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With more than 5.5 million residents, the state of Minnesota is the 22nd largest in the United States, and its uninsured rates are among the nation’s lowest1,2 In 2015, the state tied for the ninth-lowest uninsured rate with an estimated 6 percent of its population without coverage.3 The state’s ACA exchange, MNsure, reported that 96 percent of Minnesotans had health coverage as of August 1, 2017.4
Minnesotans can choose from a range of insurance products offered by several companies. Coverage may include ACA-compliant options (e.g., individual major medical, Medicare, Medicaid) as well as supplemental, dental and temporary plans that help lower out-of-pocket healthcare spending for MN residents and their families.
Whether you have an Obamacare plan or not, you can find additional health benefits to help with dental and medical expenses—expected and unexpected, large and small—throughout the year. There’s no open enrollment period for these products, which means you can apply any time and not just during ACA open or special enrollment periods.
Have a long-term plan for the unexpected. Hospital, surgical and critical illness benefits.
Subsidy-eligible plans for premium and out-of-pocket relief
Minnesotans can purchase individual and family health insurance plans through MNsure, which is the state’s ACA exchange, and also in the private health insurance market from a health insurance producer or company.
ACA exchange name: MNsure
Average 2017 benchmark planpremium(before tax credit subsidy): $3666
Average 2017 benchmark plan premium (after tax credit subsidy): $159
Average 2017 rate change: 50 to 67 percent7
Unofficial average 2018 rate change: As of July 31, 2017, Minnesota insurers had filed premium requests that ranged from an average15 percent decrease to an average 11 percent increase8
On-and off-marketplace individual health insurance plans
Five carriers filed rates for individual plans in2018. They include the following9:
Health insurance options beyond ACA exchanges
Minnesota residents who do not qualify for Obamacare subsidies or prefer to shop away from the ACA exchanges may do so. The off-exchange marketmayincludeadditional major medical plan options.
Paying for healthcare deductibles and medical bills
Ultimately, the best insurance benefits are those that work with yourhealthcareand budgetary needs. Minnesotans can follow these steps to help keep their monthly plan premiums, annual deductible amount and medical bills as low and manageable as possible.
Do you need major medical coverage, supplemental benefits or both? Are you looking for a temporary plan while in between ACA-compliant coverage?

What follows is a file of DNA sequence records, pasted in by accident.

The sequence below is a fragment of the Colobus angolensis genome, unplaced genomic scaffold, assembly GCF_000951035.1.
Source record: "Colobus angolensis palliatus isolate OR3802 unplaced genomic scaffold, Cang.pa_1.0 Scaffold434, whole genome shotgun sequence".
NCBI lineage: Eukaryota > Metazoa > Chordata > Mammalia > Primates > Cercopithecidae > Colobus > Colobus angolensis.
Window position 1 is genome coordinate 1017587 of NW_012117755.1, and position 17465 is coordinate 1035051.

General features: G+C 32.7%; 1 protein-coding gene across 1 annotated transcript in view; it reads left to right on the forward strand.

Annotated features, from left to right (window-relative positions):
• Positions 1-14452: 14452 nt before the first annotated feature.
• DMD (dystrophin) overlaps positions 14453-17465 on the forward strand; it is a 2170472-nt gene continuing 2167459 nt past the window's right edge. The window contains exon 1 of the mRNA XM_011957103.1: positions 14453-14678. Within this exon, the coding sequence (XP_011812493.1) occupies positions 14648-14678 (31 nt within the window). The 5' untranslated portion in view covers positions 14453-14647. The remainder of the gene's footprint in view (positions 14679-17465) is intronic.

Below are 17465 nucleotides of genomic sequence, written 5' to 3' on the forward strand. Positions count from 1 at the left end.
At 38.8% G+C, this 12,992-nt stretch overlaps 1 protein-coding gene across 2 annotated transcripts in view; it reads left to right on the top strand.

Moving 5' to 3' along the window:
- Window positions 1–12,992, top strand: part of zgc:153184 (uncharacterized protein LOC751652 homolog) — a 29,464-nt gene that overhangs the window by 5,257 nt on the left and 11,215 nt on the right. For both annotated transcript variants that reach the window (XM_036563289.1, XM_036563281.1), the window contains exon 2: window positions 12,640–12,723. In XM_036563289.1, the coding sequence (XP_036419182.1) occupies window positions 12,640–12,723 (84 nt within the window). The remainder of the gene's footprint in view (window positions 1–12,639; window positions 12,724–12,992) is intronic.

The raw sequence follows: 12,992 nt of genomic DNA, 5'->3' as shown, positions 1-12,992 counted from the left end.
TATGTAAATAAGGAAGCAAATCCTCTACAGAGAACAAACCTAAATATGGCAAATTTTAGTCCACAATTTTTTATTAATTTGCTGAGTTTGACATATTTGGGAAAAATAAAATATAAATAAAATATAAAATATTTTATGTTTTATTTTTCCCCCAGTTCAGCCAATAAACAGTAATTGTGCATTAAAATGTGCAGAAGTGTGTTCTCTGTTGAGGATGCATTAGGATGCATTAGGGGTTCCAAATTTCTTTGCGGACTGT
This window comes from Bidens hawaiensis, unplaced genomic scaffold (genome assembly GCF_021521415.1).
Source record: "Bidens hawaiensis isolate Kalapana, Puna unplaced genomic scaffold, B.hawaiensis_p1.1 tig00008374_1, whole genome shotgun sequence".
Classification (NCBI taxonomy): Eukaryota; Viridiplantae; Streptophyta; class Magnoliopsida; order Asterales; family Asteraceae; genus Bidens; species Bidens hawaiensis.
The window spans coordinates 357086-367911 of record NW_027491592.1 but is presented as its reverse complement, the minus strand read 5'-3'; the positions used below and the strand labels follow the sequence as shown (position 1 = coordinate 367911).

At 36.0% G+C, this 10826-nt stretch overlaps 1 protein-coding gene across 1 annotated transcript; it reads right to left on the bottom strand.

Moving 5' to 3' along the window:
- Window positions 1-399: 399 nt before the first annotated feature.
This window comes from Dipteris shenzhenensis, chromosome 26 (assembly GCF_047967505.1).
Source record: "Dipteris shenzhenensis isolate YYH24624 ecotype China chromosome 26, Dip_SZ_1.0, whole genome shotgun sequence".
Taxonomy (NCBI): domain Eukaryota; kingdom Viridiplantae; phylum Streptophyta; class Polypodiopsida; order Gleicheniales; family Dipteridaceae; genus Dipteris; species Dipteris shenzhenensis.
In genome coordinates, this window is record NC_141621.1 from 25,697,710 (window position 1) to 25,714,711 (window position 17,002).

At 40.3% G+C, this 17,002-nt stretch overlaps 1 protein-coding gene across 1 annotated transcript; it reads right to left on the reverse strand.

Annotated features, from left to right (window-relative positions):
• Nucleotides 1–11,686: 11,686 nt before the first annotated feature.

Do you have preexisting conditions? Do you qualify for income-based premium tax credits from an ACA exchange?
Do you want to keep monthly premiums as low as possible and use additional benefits to manage a high deductible?Are you self-employed? What can you afford to spend?
Once you have an idea of what products interest you and meet your needs, it’s time to find out what coverage will cost you. Compare plan premiums and benefits to find your match.
1United States Census Bureau. “Annual Estimates of the Resident Population for the United States, Regions, States and Puerto Rico: April 1, 2010 to July 1, 2016.” https://www.census.gov/data/tables/2016/demo/popest/state-total.html
2The Henry J. Kaiser Family Foundation. “Health Insurance Coverage of the Total Population. Timeframe: 2015.” http://www.kff.org/state-category/health-coverage-uninsured/
4MNsure. “MNsure to Give Minnesotans More Time to Shop for Health Care Coverage.” Aug. 1, 2017. https://www.mnsure.org/news-room/news/index.jsp?id=305049
5MNsure. “MNsure to Give Minnesotans More Time to Shop for Health Care Coverage.” Aug. 1, 2017. https://www.mnsure.org/news-room/news/index.jsp?id=305049
6Cox, Cynthia, et al. “2017 Premium Changes and Insurer Participation in the Affordable Care Act’s Health Insurance Marketplaces. Table 1: Monthly Silver Premiums and Financial Assistance for a 40 Year Old Non-Smoker Making $30,000/Year.” The Henry J. Kaiser Family Foundation. Last updated Nov. 1, 2016. http://www.kff.org/health-reform/issue-brief/2017-premium-changes-and-insurer-participation-in-the-affordable-care-acts-health-insurance-marketplaces/
7Minnesota Department of Commerce. “Minnesota Department of Commerce Announces Individual Health Insurance Rates for 2017.” Sept. 16, 2017. http://www.kff.org/health-reform/issue-brief/2017-premium-changes-and-insurer-participation-in-the-affordable-care-acts-health-insurance-marketplaces/
8Kessler, Pat. “MN Health Insurance Rates to Stay Close to Same in 2018.” CBS Minnesota. July 31, 2017.http://minnesota.cbslocal.com/2017/07/31/health-insurance-rates-2018/
9Minnesota Department of Commerce. “Minnesota Department of Commerce Announces Individual Health Insurance Rates for 2017.” Sept. 16, 2017.